Manfred Reinke on Environmental Protection in the Antarctic

Manfred Reinke
Executive Secretary, Antarctic Treaty

Changes occur faster in the polar regions than elsewhere, making them the most sensitive indicators of global change. They are also the last extended pristine areas on the planet with extremely sensitive and unique ecosystems. And they are the drivers of the global climate; since climate systems are strongly coupled, changes in these regions have a strong impact on living conditions worldwide.

Environmental protection has been on the agenda of the Antarctic Treaty Consultative Meeting since the early sixties — soon after the birth of the treaty, one of the last century’s most successful international instruments focused on peace and international collaboration. Signed in Washington in December 1959 by the twelve countries whose scientists had been active in and around Antarctica during the International Geophysical Year of 1957-58, it has since been acceded to by 36 other nations.

Though it does not itself contain environmental elements, the first conservation scheme applicable to Antarctica — the Agreed Measures for the Conservation of Antarctic Fauna and Flora — was adopted by the Antarctic Treaty Consultative Meeting in 1964. The Consultative Parties subsequently developed the Convention for the Conservation of Antarctic Seals (CCAS), which entered into force in 1978.

Negotiations under the UN Convention on the Law of the Sea raised concerns about the potential large scale exploitation of krill, which could have severe consequences for other Antarctic life which depends on it for food. The Convention on the Conservation of Antarctic Marine Living Resources, which entered into force in 1982, provides for the conservation and rational use of krill, fin fish and other marine resources. Unlike other regional fisheries management organizations, it is based on an ecosystem approach to conservation, and requires that effects on ecosystems be taken into account in managing the harvesting of marine resources.

In a similarly precautionary approach, the Consultative Parties agreed to start negotiations on a comprehensive regime on mineral resources of Antarctica in 1981 to minimize the environmental and political problems of unregulated exploitation. The Convention on the Regulation of Antarctic Mineral Resource Activities was concluded in Wellington in 1988, but never went into force since France and Australia declared the following year that they would not ratify the contract.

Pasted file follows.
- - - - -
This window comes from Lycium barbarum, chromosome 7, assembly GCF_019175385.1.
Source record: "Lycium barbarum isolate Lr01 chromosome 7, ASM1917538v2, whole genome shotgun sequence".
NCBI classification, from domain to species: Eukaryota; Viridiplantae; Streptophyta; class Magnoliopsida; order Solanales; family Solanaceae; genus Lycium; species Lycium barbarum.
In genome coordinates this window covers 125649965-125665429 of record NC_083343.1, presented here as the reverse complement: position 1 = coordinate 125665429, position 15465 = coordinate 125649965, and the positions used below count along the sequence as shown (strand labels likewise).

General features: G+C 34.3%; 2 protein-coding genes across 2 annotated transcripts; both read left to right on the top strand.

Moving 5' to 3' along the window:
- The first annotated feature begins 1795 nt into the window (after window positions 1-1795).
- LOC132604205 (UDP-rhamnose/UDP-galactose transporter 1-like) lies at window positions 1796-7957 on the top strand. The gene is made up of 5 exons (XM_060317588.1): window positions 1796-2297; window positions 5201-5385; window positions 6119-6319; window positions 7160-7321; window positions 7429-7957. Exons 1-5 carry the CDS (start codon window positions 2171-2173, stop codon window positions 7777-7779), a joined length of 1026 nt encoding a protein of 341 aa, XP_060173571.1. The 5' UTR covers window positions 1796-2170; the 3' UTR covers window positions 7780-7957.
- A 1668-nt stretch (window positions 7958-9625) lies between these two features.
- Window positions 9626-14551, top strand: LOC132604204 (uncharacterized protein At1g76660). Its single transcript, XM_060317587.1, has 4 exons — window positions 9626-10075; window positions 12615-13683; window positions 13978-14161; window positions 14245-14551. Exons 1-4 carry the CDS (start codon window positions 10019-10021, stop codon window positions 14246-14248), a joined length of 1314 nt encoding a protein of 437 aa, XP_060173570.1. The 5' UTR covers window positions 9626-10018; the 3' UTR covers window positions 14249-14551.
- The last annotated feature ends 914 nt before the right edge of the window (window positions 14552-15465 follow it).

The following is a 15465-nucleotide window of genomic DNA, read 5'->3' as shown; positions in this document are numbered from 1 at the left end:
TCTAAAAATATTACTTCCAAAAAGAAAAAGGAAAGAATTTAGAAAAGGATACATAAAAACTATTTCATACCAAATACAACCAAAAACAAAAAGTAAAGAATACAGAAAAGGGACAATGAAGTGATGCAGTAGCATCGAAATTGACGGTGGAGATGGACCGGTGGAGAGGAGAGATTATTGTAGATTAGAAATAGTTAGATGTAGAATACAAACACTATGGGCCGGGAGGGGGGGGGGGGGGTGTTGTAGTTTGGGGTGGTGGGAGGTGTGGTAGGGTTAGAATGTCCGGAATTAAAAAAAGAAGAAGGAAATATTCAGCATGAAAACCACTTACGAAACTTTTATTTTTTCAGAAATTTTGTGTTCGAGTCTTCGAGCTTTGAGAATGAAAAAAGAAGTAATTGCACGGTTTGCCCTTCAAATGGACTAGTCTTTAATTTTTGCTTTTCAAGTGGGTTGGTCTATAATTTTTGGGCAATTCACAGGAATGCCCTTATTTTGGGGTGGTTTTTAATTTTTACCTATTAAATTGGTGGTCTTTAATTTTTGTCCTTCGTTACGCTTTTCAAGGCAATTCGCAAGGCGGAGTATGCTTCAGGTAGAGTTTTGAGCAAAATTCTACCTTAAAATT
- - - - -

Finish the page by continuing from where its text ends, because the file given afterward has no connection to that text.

“The world had changed,” recalled Michel Rocard, the former Prime Minister of France. “Trends in ecological policies have been appearing everywhere, the requirements have widened. Two Prime Ministers, linked by friendship, Robert Hawke of Australia and myself, announce that they refuse to send the Convention to their Parliaments for ratification and request the opening of much more ambitious negotiations. Italy and Belgium followed immediately, Norway slightly later.”

This opened the door for negotiations on a Protocol on Environmental Protection to the Antarctic Treaty, which was signed only two years later in Madrid in October, 1991 and entered into force in 1998. It states that “… the development of a comprehensive regime for the protection of the Antarctic environment and dependent and associated ecosystems is in the interest of mankind as a whole”. It designates Antarctica as a “natural reserve, devoted to peace and science”, sets out basic principles applicable to human activities in Antarctica, and prohibits all activities relating to Antarctic mineral resources, except for scientific research. Up to 2048 it can only be modified with the unanimous agreement of all Consultative Parties to the Treaty, while the prohibition on mineral resource activities cannot be removed unless a binding legal regime covering them is in force

The Protocol established the Committee for Environmental Protection as an expert advisory body to provide up-to-date advice and formulate recommendations on implementing it and constitutes the strategic guideline for future environmental policies in the Antarctic Treaty Area.

In 2009 the Scientific Committee on Antarctic Research published its comprehensive study “Antarctic Climate Change and the Environment”, a highly cross-disciplinary effort, with the goal of “reflecting the importance of the continent in global issues, such as sea-level rise, the separation of natural climate variability from anthropogenic influences, food stocks, biodiversity and carbon uptake by the ocean”.

This year — the 50th Anniversary of the Treaty’s entry into force and the 20th of the signing of the Protocol on Environmental Protection — the Consultative Parties reaffirmed their continued commitment to upholding it and “their intention to continue “strong and effective cooperation” by inter alia, “continuing to identify and address emerging environmental challenges and strengthening the protection of the Antarctic environment and its dependent and associated ecosystems, particularly in relation to global climate change and human activities in the region, including tourism.” They also appealed to States that are party to the Treaty, but not yet to the Protocol, to ratify it, thus “reaffirming their will to protect the Antarctic environment, in the interest of mankind as a whole and to preserve the value of Antarctica as an area for the conduct of scientific research”.

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Source: UNEP – United Nations Environment Programme



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